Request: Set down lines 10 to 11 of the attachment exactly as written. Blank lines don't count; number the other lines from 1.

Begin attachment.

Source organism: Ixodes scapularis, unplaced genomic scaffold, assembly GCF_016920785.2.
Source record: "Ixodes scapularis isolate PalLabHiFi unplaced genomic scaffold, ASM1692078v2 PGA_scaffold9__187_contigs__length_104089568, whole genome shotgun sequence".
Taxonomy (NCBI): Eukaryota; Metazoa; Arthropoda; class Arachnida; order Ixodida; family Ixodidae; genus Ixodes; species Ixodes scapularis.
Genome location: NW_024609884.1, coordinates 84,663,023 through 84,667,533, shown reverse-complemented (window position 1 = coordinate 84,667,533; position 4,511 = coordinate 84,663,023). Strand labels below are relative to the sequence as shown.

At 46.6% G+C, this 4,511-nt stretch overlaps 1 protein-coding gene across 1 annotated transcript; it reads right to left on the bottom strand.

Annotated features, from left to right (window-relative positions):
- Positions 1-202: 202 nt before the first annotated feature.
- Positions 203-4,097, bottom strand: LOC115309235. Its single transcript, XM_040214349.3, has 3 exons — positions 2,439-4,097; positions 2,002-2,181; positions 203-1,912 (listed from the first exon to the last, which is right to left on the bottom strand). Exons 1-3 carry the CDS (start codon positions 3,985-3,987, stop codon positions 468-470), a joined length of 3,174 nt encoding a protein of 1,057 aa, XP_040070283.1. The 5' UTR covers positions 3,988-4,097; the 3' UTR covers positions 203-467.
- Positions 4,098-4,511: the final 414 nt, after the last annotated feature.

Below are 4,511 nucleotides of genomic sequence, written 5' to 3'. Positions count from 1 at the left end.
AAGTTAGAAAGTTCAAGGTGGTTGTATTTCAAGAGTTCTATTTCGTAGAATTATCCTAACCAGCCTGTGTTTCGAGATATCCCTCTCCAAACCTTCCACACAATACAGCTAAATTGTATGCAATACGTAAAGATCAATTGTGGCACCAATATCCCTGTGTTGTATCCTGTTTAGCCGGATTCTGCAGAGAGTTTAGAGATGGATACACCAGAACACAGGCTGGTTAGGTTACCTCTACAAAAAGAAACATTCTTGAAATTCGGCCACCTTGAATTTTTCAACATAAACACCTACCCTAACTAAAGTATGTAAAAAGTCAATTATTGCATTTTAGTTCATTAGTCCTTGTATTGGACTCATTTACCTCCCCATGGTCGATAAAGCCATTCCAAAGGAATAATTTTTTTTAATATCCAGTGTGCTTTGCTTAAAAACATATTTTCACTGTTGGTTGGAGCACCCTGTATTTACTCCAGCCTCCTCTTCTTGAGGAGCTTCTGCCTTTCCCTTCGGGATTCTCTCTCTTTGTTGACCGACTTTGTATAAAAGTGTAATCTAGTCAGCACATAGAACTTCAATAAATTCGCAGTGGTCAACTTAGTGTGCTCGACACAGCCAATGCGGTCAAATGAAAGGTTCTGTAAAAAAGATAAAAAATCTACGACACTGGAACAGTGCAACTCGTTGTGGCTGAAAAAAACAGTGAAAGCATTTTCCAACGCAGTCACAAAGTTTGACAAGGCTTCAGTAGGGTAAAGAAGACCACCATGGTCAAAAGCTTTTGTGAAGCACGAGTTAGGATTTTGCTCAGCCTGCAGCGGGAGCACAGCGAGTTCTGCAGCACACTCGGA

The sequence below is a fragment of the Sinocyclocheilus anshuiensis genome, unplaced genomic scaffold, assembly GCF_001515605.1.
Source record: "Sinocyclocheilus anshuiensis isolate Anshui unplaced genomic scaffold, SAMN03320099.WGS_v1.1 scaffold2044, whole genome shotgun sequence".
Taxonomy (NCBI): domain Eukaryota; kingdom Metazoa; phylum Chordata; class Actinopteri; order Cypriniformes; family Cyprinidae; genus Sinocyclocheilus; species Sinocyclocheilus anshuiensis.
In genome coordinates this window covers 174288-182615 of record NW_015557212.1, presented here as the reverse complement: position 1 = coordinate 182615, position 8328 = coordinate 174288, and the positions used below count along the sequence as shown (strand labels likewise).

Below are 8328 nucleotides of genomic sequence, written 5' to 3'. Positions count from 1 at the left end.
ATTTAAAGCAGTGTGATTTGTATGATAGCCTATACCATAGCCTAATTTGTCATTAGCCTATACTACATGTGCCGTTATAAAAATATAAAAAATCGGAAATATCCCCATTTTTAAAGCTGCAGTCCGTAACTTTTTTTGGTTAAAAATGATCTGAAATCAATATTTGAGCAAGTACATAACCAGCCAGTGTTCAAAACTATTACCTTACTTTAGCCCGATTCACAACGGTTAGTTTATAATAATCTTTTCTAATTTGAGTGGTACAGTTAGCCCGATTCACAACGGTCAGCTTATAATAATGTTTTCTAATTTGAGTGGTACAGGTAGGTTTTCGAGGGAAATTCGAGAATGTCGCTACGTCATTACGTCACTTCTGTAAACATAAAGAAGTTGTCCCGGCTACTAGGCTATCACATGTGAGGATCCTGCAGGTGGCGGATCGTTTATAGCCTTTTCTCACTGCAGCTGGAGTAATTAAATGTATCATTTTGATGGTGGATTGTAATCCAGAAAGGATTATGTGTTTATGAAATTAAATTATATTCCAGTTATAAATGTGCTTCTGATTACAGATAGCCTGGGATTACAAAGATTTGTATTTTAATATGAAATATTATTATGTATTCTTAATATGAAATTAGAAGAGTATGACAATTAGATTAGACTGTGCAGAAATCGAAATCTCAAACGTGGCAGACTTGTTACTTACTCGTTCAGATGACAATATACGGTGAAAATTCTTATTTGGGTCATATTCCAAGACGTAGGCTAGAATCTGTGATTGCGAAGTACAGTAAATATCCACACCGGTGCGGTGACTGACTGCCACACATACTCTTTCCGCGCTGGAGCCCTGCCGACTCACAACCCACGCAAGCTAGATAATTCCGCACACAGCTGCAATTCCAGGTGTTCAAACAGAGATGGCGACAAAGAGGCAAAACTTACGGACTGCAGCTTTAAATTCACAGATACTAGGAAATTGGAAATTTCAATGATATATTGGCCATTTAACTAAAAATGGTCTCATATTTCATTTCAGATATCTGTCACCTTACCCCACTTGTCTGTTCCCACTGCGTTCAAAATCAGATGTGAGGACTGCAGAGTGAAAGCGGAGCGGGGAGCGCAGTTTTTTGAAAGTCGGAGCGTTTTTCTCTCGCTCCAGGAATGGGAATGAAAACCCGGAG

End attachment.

Below are 4,511 nucleotides of genomic sequence, written 5' to 3'. Positions count from 1 at the left end.
AAGTTAGAAAGTTCAAGGTGGTTGTATTTCAAGAGTTCTATTTCGTAGAATTATCCTAACCAGCCTGTGTTTCGAGATATCCCTCTCCAAACCTTCCACACAATACAGCTAAATTGTATGCAATACGTAAAGATCAATTGTGGCACCAATATCCCTGTGTTGTATCCTGTTTAGCCGGATTCTGCAGAGAGTTTAGAGATGGATACACCAGAACACAGGCTGGTTAGGTTACCTCTACAAAAAGAAACATTCTTGAAATTCGGCCACCTTGAATTTTTCAACATAAACACCTACCCTAACTAAAGTATGTAAAAAGTCAATTATTGCATTTTAGTTCATTAGTCCTTGTATTGGACTCATTTACCTCCCCATGGTCGATAAAGCCATTCCAAAGGAATAATTTTTTTTAATATCCAGTGTGCTTTGCTTAAAAACATATTTTCACTGTTGGTTGGAGCACCCTGTATTTACTCCAGCCTCCTCTTCTTGAGGAGCTTCTGCCTTTCCCTTCGGGATTCTCTCTCTTTGTTGACCGACTTTGTATAAAAGTGTAATCTAGTCAGCACATAGAACTTCAATAAATTCGCAGTGGTCAACTTAGTGTGCTCGACACAGCCAATGCGGTCAAATGAAAGGTTCTGTAAAAAAGATAAAAAATCTACGACACTGGAACAGTGCAACTCGTTGTGGCTGAAAAAAACAGTGAAAGCATTTTCCAACGCAGTCACAAAGTTTGACAAGGCTTCAGTAGGGTAAAGAAGACCACCATGGTCAAAAGCTTTTGTGAAGCACGAGTTAGGATTTTGCTCAGCCTGCAGCGGGAGCACAGCGAGTTCTGCAGCACACTCGGA